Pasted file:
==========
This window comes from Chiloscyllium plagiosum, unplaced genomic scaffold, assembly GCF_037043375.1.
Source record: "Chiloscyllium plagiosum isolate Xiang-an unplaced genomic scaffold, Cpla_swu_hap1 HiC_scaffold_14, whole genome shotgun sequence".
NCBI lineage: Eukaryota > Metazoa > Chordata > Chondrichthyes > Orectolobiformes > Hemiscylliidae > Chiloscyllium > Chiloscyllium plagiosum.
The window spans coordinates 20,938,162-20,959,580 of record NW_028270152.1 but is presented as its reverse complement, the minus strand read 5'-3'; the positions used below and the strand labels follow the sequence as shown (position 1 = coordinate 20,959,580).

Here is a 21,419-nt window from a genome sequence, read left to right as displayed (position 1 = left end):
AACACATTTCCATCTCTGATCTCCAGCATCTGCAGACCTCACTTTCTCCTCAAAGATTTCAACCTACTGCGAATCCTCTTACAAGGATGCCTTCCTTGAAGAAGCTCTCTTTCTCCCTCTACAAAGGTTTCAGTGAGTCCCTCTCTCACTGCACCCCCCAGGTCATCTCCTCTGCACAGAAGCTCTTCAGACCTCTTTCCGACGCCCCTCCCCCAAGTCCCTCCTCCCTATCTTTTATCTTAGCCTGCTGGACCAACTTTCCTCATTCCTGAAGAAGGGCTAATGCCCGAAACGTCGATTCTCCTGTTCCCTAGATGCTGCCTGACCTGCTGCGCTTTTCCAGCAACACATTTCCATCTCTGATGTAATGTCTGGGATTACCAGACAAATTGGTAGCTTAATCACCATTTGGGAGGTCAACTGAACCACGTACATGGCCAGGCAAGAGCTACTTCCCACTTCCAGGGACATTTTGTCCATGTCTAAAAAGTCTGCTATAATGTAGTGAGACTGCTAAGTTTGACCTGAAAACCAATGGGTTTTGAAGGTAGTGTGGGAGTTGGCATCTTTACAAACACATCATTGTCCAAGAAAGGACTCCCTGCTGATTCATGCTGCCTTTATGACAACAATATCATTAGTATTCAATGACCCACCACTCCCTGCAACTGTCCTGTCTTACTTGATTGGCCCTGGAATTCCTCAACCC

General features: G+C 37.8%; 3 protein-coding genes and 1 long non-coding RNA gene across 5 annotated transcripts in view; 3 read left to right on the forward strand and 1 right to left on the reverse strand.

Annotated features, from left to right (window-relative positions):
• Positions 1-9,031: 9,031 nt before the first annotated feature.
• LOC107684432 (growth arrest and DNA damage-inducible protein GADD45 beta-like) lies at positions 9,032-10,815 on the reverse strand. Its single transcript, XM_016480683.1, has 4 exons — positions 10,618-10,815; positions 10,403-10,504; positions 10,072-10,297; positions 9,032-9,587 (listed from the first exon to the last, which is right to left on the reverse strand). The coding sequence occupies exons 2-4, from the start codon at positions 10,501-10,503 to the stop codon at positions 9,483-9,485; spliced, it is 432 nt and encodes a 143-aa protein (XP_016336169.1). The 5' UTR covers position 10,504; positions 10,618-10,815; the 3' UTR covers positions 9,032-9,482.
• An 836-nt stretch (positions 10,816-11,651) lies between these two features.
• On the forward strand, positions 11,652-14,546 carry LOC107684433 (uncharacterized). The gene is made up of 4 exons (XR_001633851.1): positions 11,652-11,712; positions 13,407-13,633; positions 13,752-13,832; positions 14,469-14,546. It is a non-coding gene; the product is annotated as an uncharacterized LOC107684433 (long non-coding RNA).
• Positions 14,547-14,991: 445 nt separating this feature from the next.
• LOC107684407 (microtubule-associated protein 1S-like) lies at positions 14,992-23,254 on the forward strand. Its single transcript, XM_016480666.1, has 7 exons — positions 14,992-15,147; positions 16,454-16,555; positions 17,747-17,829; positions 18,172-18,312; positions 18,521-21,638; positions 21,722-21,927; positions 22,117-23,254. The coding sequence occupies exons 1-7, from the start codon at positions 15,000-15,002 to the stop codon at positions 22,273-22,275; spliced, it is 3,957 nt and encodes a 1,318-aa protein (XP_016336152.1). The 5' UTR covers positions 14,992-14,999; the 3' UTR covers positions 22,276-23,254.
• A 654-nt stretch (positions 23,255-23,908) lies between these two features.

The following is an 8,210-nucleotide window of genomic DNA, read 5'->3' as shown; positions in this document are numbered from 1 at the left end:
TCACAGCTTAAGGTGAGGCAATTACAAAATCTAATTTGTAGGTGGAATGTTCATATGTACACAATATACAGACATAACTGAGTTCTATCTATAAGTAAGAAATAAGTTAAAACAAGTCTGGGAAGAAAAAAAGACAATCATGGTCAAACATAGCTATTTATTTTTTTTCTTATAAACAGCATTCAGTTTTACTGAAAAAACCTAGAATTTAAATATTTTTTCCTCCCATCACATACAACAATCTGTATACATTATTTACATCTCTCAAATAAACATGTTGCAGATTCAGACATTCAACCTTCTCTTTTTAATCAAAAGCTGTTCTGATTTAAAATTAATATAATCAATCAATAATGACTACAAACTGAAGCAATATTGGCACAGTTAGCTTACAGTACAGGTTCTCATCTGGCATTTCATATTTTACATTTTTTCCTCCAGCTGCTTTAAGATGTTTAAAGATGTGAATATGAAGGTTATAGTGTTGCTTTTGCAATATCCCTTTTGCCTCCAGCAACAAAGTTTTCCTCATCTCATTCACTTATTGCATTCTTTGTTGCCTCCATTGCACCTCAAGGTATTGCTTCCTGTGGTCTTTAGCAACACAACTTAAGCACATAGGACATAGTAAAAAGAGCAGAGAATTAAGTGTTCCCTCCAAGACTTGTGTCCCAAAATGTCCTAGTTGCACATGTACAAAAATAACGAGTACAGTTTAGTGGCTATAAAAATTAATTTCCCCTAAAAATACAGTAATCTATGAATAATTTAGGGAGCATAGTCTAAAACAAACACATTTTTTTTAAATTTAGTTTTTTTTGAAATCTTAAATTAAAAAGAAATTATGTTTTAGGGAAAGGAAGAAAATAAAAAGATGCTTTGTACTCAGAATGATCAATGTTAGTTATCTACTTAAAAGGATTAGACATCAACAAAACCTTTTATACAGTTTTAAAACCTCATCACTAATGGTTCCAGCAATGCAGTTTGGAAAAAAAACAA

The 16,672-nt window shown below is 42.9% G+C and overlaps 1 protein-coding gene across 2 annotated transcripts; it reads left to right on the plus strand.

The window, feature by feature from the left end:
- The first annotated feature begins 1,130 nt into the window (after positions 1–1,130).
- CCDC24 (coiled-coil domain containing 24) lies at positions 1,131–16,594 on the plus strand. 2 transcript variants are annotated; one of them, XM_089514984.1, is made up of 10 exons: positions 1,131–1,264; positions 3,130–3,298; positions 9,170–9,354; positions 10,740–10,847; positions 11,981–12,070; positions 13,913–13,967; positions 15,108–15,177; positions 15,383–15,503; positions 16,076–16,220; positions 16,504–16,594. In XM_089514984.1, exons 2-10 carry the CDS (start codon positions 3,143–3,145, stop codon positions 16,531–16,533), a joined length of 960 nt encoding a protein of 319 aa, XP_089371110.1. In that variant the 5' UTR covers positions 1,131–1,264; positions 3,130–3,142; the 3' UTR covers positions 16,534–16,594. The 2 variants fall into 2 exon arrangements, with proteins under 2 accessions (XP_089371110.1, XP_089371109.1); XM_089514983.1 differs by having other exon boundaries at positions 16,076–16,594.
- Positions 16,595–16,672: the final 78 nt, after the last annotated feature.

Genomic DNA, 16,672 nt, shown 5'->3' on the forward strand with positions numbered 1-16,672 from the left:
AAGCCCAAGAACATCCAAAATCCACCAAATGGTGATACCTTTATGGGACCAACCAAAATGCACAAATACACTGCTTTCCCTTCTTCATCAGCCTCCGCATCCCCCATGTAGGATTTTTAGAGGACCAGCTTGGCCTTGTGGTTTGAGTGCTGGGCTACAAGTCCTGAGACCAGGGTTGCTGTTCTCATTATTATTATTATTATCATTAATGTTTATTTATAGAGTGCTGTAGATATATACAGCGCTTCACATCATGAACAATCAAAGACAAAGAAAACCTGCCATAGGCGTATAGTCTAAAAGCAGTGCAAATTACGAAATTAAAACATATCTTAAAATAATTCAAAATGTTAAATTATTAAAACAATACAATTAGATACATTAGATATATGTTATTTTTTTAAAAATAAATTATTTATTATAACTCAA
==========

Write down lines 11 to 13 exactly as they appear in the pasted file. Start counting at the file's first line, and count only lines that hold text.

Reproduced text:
• An 836-nt stretch (positions 10,816-11,651) lies between these two features.
• On the forward strand, positions 11,652-14,546 carry LOC107684433 (uncharacterized). The gene is made up of 4 exons (XR_001633851.1): positions 11,652-11,712; positions 13,407-13,633; positions 13,752-13,832; positions 14,469-14,546. It is a non-coding gene; the product is annotated as an uncharacterized LOC107684433 (long non-coding RNA).
• Positions 14,547-14,991: 445 nt separating this feature from the next.